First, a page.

Thomm: Yeah, the other food books were different. I don’t know how interesting it is to follow a French chef as he putters in a garden and makes food out of it. Might be, but it also sounds like watching an AARP convention.
Obituary Man GN by (w/a/c) Philippe Girard
Behold: Obituary Man! A nondescript man who gains indescribable energy from reciting the eulogy at the funerals of strangers. He has never felt so alive! Maurice Petit is an unremarkable type who chokes on the weight of his routine. In the obituary section of the newspaper he discovers the name of an old classmate. At the funeral something compels Maurice Petit to stand tall and speak. For a moment he is Obituary Man and has a voice for the dead. But will his newfound power rejuvenate him or get him mixed up with the wrong crowd? 84 pgs, B/W, 6.5x8.5, $15.00
Thomm: Now that’s different. It’s a little vague on what his power is, but I guess it doesn’t matter all that much. Reminds me a bit of Pushing Daisies, a great show that only lasted a couple of seasons.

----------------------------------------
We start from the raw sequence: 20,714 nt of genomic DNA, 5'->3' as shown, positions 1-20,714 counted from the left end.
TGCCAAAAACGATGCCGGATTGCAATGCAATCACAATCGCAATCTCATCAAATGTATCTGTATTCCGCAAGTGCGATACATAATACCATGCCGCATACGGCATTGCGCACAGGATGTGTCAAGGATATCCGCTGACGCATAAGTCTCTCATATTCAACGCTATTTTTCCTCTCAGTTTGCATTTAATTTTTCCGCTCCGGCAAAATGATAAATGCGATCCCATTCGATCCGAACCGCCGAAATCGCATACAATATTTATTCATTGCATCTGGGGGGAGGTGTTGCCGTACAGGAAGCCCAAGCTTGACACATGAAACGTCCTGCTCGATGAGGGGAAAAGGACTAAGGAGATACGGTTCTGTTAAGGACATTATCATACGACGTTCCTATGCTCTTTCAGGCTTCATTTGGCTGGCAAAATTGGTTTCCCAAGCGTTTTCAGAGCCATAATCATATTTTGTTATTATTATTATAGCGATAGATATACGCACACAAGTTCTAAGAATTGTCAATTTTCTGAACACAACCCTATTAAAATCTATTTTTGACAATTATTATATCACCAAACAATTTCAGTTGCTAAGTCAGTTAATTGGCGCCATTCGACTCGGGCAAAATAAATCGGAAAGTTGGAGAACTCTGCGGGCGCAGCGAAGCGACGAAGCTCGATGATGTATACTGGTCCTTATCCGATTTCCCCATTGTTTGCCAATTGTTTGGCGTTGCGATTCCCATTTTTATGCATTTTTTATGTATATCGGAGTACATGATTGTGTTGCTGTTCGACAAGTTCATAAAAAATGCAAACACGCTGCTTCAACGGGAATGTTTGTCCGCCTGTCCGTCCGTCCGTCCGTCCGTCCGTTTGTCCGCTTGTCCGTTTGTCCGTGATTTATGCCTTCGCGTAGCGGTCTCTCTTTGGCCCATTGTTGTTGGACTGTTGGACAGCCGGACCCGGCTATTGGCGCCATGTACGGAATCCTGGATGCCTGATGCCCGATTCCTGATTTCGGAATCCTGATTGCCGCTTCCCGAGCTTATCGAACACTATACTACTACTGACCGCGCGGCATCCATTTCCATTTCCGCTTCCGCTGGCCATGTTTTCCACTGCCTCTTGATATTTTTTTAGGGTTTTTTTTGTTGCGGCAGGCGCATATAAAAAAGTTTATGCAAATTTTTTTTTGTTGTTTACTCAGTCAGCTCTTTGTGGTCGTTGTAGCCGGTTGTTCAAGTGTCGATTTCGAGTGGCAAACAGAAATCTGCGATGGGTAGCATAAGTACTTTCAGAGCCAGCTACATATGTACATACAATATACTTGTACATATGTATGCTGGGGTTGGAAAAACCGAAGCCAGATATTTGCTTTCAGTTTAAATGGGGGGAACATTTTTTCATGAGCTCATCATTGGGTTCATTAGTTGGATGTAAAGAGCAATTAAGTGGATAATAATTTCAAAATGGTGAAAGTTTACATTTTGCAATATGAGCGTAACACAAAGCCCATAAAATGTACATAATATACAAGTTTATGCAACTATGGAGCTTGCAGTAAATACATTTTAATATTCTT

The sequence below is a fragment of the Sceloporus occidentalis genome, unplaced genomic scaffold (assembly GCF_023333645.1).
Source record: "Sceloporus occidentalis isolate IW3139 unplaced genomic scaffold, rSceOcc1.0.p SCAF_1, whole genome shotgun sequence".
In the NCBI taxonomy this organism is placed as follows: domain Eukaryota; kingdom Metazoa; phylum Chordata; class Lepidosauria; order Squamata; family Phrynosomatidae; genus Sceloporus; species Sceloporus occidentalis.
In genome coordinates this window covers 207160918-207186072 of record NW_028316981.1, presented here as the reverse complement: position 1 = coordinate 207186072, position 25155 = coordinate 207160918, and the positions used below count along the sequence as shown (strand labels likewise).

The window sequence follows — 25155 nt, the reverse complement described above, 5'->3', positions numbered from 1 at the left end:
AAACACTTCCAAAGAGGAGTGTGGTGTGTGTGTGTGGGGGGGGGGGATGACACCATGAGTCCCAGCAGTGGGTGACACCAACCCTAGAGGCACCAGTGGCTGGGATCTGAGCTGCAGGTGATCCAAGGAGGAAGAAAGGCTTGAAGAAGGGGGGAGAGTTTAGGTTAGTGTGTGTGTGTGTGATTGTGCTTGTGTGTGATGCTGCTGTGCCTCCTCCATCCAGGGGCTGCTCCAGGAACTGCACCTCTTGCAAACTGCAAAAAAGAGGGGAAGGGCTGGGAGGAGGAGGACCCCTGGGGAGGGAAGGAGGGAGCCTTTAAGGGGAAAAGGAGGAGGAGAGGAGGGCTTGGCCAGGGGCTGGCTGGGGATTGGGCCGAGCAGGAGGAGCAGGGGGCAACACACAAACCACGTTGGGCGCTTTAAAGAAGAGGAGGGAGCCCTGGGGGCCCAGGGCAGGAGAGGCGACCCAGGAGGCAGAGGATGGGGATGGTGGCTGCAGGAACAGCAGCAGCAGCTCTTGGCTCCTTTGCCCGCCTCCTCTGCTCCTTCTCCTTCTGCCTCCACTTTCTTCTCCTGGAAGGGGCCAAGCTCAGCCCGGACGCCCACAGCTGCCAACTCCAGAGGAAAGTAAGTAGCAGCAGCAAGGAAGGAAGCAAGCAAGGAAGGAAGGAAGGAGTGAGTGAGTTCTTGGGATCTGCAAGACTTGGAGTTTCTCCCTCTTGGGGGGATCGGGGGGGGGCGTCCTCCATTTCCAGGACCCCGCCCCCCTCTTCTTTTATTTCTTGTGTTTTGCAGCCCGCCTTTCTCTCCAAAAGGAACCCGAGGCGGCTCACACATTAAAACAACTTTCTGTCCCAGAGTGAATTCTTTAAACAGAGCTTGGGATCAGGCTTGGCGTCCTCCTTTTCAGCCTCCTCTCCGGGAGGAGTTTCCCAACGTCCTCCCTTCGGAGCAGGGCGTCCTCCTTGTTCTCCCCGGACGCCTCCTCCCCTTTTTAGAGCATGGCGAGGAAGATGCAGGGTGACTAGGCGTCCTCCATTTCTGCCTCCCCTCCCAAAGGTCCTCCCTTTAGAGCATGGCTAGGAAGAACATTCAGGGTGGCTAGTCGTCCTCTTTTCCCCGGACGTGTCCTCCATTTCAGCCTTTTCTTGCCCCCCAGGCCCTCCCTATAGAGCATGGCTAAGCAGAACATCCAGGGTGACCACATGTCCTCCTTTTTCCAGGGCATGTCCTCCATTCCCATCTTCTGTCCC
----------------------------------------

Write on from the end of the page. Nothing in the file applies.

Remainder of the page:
Lee: I'm really not sure what to make of this either. But it's got a unique enough concept that I have to see what's it's all about. And, Connundrum is one of the great indie publishers of Canada so I have faith it will be good.
User's Guide to Neglectful Parenting GN by (w/a/c) Guy Delisle
With A User's Guide to Neglectful Parenting, the dry humor that pervades Guy Delisle's landmark and praised graphic travelogues takes center stage. Quick, light vignettes play on the worries and cares any young parent might have, and offer wry solutions to the petty frustrations of being a dad who works from home. Readers familiar with Delisle's stranger-in-a-strange-land technique for storytelling will recognize the titular parent in this book; Delisle's travelogues were simultaneously portraits of complex places and times, and portraits of a stay-at-home dad's ever-changing relationship with his children while his wife is out working for Doctors Without Borders. The relationship between young child and all-too-irony-aware parent is beautifully done here, and Delisle's loose flowing style has been set free, creating a wonderful sense of motion throughout. A User's Guide is an intimate, offbeat look at the joys of parenting. 192 pgs, B/W, 5x7, $16.95
Lee: I can’t help but feel that I’ve picked this book before. Maybe not but even if I did, I still recommend it. There is too much good material about parenting for this not to be good. I am confident this is very, very humorous.Thomm: I think you have mentioned it previously. Doesn’t mean it’s not worth mentioning again. Wry humor is great humor.
The conclusion tomorrow